Hard rockers Guns N’ Roses (or what’s left of them) returned to Manhattan this week for a Fashion Week residency that downsized their typical arena show in favor of more intimate settings, including Roseland Ballroom and Webster Hall (temporarily rechristened the Ritz in honor of the band’s legendary 1988 performance there).

But as a fan standing near me Sunday night at Midtown venue Terminal 5 asked, with a week to kill in the Big Apple, what does Axl Rose do during the day? Judging from Rose’s numerous apparel changes, he goes shopping for hats and jackets.

“Downsized” in this case simply meant no pyrotechnics-the rest of the band’s behemoth road show was very much in place, from Rose’s expansive collection of hats and jackets to the 7-foot drum riser to the gigantic LED screen behind the eight-piece band.

And why wouldn’t it be? This is a band that practically defined excess in their turn-of-the-’90s heyday, and everything about Sunday’s show suggested there’s little chance of that changing, even if the band’s popularity has waned considerably over the years.

Taking the stage at 11:30 p.m.-almost according to schedule!-GNR delivered a three-hour show, beginning with the metallic title track from 2008’s “Chinese Democracy,” followed by a trio of tunes from their 28-million-copy-selling debut, “Appetite for Destruction.”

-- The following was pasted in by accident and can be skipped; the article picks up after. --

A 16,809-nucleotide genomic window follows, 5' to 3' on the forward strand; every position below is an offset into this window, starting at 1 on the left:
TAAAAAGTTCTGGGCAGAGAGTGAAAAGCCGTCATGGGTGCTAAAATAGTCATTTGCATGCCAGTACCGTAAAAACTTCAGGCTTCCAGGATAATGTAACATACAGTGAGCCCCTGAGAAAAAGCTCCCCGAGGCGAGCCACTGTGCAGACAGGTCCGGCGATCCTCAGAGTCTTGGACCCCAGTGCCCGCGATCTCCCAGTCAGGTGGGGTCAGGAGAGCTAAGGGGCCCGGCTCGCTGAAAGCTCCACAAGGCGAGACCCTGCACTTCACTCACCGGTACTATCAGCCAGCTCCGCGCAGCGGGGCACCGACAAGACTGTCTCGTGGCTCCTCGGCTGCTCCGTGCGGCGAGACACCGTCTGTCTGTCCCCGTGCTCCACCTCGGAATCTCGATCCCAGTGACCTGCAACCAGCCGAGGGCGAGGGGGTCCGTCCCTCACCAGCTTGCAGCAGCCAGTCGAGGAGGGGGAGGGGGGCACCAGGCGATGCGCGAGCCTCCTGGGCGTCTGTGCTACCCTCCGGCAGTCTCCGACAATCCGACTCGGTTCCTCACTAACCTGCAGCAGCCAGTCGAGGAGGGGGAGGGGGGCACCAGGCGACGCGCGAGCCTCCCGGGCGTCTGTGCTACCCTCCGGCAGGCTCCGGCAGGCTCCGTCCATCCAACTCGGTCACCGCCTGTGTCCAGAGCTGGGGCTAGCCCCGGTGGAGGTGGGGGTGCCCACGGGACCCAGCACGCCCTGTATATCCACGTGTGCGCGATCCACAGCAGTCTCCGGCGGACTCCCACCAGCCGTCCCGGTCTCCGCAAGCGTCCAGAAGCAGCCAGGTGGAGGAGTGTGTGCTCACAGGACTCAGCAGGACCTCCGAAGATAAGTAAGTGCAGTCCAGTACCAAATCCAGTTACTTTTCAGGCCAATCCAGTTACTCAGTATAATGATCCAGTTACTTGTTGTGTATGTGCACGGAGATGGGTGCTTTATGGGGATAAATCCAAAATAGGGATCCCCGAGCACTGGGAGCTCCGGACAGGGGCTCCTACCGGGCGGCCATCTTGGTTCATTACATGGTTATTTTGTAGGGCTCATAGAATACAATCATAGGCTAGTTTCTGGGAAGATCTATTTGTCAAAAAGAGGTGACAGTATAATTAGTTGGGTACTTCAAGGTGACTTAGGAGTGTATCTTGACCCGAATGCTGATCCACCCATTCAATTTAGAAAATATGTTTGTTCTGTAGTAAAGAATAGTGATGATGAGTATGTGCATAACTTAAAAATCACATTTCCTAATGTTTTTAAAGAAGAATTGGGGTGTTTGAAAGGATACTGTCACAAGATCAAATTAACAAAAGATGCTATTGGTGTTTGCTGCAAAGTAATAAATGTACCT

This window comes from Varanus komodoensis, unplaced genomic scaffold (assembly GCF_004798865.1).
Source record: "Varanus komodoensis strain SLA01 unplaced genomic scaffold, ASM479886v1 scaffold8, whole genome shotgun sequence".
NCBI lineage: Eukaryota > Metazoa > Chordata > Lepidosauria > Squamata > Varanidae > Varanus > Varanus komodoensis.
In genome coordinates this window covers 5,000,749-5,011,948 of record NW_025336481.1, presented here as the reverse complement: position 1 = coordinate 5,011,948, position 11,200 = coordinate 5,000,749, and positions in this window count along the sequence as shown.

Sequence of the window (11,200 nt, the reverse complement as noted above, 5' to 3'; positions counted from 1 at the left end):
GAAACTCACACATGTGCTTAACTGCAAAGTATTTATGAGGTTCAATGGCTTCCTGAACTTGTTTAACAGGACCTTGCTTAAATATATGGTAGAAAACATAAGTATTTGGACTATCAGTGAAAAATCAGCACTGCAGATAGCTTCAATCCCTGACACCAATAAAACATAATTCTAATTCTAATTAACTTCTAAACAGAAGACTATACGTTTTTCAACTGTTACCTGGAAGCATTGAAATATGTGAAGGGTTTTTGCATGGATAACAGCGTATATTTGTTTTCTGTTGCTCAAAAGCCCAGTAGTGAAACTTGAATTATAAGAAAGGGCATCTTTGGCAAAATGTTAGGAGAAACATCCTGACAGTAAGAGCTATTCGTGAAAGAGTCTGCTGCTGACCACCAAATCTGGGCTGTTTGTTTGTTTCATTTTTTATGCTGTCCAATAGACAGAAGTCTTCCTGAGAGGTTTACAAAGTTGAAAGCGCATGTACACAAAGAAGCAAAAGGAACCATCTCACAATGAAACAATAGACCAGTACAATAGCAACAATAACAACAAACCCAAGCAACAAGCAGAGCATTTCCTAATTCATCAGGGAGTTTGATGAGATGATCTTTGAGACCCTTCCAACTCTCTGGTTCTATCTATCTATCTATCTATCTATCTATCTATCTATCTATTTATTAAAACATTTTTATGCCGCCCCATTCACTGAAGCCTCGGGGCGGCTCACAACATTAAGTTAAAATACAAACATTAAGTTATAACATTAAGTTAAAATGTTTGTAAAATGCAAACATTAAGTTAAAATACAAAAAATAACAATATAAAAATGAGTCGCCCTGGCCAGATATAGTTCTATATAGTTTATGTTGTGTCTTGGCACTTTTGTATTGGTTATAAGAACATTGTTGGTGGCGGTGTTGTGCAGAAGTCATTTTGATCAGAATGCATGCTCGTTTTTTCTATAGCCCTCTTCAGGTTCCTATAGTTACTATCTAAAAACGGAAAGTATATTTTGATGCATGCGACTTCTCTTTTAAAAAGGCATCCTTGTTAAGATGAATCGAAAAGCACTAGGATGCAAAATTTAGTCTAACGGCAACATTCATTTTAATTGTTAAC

Yes, only Rose remains from the band’s classic “Appetite” lineup, but after a few of his iconic howls on “Welcome to the Jungle,” the question of legitimacy faded in favor of simply having a good time-which Rose seemed to be doing, despite his curmudgeonly reputation.

Despite being occasionally short-winded, his voice was in impressive form, even when the sound system rendered him nearly inaudible (Terminal 5 is a reliably awful-sounding venue). And at age 50, he’s still got the moves-the snake hips and kick-steps on “Sweet Child O’ Mine” seemed almost instinctive.

As for the band, they may have looked like a grab bag of styles from the band’s 25-year run-from bassist Tommy Stinson’s middle-aged rocker look (suit jacket and slim trousers) to Ron “Bumblefoot” Thal’s Phish-tour visage (long beard and baggy jeans) and DJ Ashba’s neo-rave patchwork pants-but the talent was top-level.

There are now three guitarists (Ashba, Thal, and Richard Fortus) filling the void of Slash and Izzy, and each is a virtuoso-that is to say if you closed your eyes, you might not have known the difference. (Ashba even lipped a cigarette for the opening notes of “Sweet Child” in homage to the riff’s author.)

The show certainly had its low points-a few too many of the overcooked “Chinese Democracy” songs (“Madagascar” was a trainwreck), and way too many instrumental breaks-but that’s the spirit of this band, post-“Appetite” at least.

But sometimes the excess equaled success, as typified by the epic “Use Your Illusion” ballads “Estranged” and “November Rain,” both of which were delivered Sunday night with all the bombast you could expect from a band whose second album was actually two albums-just without the fireworks.